University of Illinois Law Review
The emergence of limited liability companies and other so-called uncorporate business entities raises a number of interesting questions. This essay argues that federal regulation often follows or competes with state regulation, rather than arising in a vacuum, and that both sources are apt to produce regulation in response to crises. States have enabled uncorporations, but these creations have been followed by state regulation. It is to be expected that federal regulation will follow, so that uncorporate law will be a mix of state and federal law, as is presently the case for corporate law. In turn, this essay predicts that the regulatory gap between corporate and uncorporate law will narrow. The essay goes on to suggest that Delaware can be thought of as pursuing a distinct strategy with respect to corporations and uncorporations. This strategy is in transition. In order to extend its dominant position from the market for corporate law into that for uncorporate law, Delaware must first welcome uncorporate forms. In time, however, we can expect some revenue extraction at the state level, as well as federal intervention. The critical competition is between Delaware and the federal government.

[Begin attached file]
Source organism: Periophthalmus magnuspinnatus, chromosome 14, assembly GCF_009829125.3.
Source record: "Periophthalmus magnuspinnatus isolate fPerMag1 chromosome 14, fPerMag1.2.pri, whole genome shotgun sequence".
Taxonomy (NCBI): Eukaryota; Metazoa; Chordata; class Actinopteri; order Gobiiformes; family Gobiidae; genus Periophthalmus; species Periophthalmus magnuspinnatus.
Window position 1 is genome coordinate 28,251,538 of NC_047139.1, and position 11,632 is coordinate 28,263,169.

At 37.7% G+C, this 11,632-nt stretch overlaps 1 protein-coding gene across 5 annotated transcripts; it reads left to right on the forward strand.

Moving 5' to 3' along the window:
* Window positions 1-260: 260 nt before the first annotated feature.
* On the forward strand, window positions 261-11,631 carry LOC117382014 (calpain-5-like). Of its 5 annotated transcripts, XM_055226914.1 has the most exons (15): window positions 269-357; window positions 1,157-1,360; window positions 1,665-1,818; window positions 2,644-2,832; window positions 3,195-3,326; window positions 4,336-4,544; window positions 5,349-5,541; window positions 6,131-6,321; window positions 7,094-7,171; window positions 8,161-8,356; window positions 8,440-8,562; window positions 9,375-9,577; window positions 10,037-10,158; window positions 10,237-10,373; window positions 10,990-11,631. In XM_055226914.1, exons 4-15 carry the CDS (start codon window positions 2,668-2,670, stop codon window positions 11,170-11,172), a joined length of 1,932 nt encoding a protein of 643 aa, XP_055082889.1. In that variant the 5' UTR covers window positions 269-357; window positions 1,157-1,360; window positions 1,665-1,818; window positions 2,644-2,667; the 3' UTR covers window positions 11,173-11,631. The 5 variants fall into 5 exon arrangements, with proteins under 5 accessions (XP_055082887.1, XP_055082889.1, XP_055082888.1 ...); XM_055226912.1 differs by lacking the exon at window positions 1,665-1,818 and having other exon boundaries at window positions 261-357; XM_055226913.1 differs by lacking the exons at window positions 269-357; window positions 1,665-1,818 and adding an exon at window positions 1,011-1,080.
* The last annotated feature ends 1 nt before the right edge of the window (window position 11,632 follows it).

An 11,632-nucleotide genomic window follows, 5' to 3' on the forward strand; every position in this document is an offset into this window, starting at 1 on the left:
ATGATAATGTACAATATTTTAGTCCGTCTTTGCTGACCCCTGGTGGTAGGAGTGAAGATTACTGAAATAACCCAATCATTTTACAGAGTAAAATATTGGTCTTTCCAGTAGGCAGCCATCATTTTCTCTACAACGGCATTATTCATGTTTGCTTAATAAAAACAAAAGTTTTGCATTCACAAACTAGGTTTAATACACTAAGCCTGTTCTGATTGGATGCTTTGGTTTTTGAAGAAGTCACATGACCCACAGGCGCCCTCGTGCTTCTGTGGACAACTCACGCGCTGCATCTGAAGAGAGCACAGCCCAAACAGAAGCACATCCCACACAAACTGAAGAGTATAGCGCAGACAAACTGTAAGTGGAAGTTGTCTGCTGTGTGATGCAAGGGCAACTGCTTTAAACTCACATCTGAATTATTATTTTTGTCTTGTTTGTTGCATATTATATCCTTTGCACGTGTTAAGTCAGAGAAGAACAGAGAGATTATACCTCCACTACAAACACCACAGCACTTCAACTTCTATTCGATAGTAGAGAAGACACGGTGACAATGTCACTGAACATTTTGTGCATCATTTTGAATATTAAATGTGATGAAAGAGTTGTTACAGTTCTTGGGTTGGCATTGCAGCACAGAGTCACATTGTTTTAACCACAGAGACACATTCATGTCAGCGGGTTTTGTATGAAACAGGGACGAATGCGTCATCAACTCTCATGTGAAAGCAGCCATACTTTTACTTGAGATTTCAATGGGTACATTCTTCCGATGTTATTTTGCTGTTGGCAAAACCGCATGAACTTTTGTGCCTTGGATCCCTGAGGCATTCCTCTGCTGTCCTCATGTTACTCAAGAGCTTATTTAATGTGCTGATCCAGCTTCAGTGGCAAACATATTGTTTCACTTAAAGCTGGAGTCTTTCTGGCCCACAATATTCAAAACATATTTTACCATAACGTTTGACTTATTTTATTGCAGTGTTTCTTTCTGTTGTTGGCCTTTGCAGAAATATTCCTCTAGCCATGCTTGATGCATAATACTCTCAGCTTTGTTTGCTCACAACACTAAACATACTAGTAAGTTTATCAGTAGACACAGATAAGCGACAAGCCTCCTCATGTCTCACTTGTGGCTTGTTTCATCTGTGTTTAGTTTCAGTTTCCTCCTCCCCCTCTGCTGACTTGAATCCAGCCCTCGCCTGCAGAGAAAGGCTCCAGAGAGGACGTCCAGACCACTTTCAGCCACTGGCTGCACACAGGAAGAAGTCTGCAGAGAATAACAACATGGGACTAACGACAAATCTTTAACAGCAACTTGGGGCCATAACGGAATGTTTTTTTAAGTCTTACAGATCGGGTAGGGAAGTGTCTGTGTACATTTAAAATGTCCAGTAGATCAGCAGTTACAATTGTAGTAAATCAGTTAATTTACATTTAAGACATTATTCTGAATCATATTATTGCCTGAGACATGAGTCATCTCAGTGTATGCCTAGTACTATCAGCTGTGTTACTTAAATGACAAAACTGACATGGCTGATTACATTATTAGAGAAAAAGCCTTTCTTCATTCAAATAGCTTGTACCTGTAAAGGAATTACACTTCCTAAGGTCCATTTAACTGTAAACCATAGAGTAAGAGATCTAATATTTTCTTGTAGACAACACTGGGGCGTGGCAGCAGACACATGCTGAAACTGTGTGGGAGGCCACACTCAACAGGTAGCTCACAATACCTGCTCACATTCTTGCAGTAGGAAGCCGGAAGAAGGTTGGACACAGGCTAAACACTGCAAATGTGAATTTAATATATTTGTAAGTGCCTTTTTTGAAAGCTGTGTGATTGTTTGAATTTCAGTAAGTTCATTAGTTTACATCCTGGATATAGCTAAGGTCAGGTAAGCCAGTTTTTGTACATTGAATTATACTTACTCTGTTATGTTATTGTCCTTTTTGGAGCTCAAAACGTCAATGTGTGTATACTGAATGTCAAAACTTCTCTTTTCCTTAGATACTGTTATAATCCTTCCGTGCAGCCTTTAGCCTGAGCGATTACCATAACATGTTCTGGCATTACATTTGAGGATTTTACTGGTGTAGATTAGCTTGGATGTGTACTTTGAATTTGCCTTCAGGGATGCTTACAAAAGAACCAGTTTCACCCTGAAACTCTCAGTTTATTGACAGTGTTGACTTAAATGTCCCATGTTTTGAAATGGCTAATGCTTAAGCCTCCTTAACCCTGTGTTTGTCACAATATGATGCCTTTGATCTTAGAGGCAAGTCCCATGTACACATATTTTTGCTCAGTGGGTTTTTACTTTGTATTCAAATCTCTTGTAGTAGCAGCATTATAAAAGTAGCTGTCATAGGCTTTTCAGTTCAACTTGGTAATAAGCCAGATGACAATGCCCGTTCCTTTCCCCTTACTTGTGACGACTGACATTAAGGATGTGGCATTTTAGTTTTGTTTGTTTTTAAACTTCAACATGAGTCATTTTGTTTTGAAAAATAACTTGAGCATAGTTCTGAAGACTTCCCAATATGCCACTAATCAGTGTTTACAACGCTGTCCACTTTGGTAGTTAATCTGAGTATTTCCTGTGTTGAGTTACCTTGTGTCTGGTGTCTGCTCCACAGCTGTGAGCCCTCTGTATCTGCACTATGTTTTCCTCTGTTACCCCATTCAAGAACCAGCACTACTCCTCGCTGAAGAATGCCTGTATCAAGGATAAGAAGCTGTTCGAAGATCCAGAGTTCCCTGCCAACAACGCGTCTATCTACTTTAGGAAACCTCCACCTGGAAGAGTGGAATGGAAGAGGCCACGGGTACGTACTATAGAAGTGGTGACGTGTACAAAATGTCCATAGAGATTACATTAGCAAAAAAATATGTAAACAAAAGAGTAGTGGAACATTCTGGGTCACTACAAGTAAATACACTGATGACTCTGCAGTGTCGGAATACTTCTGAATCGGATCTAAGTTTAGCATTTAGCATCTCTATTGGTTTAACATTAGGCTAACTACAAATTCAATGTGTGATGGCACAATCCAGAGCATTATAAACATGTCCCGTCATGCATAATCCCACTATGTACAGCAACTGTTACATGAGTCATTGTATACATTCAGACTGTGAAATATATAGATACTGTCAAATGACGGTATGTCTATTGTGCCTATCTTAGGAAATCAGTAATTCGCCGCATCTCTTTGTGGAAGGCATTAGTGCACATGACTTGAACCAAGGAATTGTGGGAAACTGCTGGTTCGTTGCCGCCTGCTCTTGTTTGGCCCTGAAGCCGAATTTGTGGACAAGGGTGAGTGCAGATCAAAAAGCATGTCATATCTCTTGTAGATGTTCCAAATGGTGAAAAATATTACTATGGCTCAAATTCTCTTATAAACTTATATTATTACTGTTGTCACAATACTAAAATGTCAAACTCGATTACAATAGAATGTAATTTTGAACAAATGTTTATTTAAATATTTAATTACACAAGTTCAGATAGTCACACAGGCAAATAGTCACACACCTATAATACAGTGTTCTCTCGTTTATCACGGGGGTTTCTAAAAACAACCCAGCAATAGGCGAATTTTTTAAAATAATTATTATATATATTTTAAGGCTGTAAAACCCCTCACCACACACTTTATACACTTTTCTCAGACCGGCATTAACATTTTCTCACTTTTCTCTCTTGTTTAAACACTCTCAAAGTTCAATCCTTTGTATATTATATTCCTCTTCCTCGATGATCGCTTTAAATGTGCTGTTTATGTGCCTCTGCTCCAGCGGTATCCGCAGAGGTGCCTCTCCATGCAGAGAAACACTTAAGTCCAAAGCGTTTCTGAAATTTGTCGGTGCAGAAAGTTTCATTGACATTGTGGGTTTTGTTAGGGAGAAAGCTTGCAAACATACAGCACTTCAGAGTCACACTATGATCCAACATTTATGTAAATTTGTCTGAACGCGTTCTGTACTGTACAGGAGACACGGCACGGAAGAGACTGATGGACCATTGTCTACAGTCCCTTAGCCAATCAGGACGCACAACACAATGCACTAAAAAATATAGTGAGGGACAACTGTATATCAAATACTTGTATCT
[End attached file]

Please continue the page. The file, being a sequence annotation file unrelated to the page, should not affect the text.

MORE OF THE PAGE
Saul Levmore, "Uncorporations and the Delalware Strategy," 2005 University of Illinois Law Review 195 (2005).